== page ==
This was one of those books that I knew from the beginning that it was just my thing. Intrepid heroine set for adventure, magic, war on the high seas, dashing Navy Captain, pirates, shipboard adventure, danger, and maybe love when she least expects it? This was history and fantasy blended together at its best.
A young woman courageously steps out of the restraints of her current life and boldly embraces the adventure of a lifetime so she can live free. I read it in two sittings and then groaned to see it end. Fortunately, it’s the beginning of a series and I can come back to the world of the magical Extraordinaires again.
Elinor is a late bloomer where her magic is concerned so she goes from being a disappointment to her parents to one of the most sought after young ladies of London’s High Society. But mixed with the hushed interest in her is a twinge of fear because she is a rare fire magic Extraordinaire and everyone knows those who hold that sort of magic usually end up losing their minds and destroying themselves and everything around them.
But some are willing to take the risk to possess of wife who has extraordinaire magic. She’s a prize to be one and her father treats her as such brokering an arranged marriage with a man she does not want. He threatens to lock her up and make her miserable if she doesn’t comply.
Elinor makes her own way out by approaching the Royal Navy who are fighting a war against Napoleon and against pirates. They can use her sort of talent and cautiously decide to do the unprecedented action of putting a woman on a war ship. The captain she is assigned to and his crew are dubious. And she has much to prove while fighting her own fears at stepping so far away from everything she knows and knowing this will irrevocably destroy her reputation in society.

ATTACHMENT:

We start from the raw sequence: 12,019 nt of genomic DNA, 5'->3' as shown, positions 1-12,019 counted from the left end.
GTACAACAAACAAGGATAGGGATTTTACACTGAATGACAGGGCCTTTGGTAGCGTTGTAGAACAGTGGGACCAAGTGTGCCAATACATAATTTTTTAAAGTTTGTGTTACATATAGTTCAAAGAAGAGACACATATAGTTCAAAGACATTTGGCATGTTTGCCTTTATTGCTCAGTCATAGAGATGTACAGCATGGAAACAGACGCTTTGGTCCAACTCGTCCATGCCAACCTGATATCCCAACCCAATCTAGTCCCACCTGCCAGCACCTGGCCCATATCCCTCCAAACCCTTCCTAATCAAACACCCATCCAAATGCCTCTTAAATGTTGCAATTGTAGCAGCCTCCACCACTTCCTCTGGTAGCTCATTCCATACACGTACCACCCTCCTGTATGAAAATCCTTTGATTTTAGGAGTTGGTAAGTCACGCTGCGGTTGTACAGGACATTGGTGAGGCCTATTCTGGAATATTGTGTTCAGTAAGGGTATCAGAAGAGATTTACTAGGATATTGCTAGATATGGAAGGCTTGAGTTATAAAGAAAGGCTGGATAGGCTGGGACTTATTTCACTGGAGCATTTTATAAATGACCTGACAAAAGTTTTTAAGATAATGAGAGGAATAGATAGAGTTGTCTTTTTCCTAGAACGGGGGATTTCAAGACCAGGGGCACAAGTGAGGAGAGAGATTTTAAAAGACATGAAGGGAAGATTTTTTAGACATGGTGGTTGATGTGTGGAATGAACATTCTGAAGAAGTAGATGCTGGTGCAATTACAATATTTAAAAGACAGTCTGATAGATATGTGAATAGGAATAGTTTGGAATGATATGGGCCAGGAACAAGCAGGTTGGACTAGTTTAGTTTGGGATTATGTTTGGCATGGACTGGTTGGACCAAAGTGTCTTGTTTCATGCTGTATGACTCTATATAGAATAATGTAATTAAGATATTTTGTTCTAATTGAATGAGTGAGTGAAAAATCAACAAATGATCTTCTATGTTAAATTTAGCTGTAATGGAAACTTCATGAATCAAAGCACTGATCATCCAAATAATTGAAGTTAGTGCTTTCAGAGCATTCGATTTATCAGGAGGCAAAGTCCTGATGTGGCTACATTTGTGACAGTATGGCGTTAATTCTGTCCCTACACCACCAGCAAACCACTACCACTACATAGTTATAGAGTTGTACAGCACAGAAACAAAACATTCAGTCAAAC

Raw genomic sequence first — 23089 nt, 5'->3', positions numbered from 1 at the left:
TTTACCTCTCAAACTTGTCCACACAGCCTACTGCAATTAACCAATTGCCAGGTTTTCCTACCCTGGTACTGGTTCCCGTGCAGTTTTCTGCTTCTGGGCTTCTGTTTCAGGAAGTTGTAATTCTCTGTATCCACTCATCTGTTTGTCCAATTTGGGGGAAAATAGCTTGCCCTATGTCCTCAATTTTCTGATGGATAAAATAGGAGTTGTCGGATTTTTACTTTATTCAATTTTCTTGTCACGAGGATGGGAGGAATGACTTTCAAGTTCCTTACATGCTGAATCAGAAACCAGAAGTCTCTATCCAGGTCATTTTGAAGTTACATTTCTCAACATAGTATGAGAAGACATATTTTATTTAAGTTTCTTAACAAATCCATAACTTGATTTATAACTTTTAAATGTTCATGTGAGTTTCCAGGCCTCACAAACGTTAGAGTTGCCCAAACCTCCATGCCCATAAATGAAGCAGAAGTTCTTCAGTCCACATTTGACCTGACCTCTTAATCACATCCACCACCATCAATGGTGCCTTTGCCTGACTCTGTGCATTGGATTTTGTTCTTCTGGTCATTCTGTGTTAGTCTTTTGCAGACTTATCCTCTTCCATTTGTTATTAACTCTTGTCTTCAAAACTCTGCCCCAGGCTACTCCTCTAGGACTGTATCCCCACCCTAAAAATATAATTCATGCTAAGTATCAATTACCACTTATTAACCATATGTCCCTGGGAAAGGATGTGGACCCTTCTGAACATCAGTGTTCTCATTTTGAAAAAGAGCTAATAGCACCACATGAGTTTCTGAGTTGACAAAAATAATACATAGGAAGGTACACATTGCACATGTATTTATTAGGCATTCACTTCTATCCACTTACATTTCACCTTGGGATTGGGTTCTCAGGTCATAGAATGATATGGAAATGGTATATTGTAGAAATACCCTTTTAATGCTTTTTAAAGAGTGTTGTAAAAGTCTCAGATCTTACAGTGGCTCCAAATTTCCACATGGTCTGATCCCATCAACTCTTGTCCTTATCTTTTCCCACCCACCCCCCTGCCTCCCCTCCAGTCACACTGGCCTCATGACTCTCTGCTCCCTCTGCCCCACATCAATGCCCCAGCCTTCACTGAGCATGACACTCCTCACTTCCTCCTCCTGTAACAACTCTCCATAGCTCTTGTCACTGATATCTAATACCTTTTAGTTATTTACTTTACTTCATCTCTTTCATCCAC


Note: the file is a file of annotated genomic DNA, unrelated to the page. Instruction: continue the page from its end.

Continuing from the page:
Elinor settles into her new life and discovers that she relishes the challenge to prove her use and finds satisfaction when her magic wins the first battle and the respect of the crew and the captain. But their enemies have magic workers, too, and there are others from within who are determined to thwart her and the captain she now serves under. She must not just be good at wielding magic, but also be courageous and brilliant.
I love history blended with fantasy particularly when it is feathered into a powerful plot and characters. This alternate history world of the Napoleonic Era Britain is filled with magic wielders. Having magic gives one status and there are a variety of magic classifications some more desired than others when it comes to status amongst the high society of Britain. You guessed it, Elinor’s Scorcher (fire) magic is considered unseemingly for a woman to wield and it also makes people nervous because Scorchers are generally unstable or mad.
The main character, Elinor, is the sole narrator. She is a fantastic heroine beginning as a sheltered and naive lady to becoming a formidable woman ready to learn from her mistakes and take her place as a valuable contributor to crew and country. She must battle the conflicts that come from stepping out of her place in life, enemies personal and of Britain, and she must fight an internal battle.
The author did a fantastic job of painting a setting around Elinor that was a balance of historical authenticity and her own parallel world. This story paces out slow and steady for the most part of life in London society and then shipboard life, but there are many exciting breathless moments when Elinor, Captain Ramsay, and the crew are fighting for their lives.
Elinor learns to build relationships on her own particularly with Captain Ramsay. He, more than others understands what it is to be a late-blooming Extraordinaire and the need to prove himself. He is her friend, but he is also her captain. But slowly something more grows between them. It was sweet and tender and was organic to the story.
In summary, this was amazingness and I definitely want more of the Extraordinaire world. Those who enjoy authentic feeling historicals, compelling characters, exciting adventure and magic surrounding it all should give this book a go.
My thanks to Curiosity Quills for the opportunity to read this book in exchange for an honest review.
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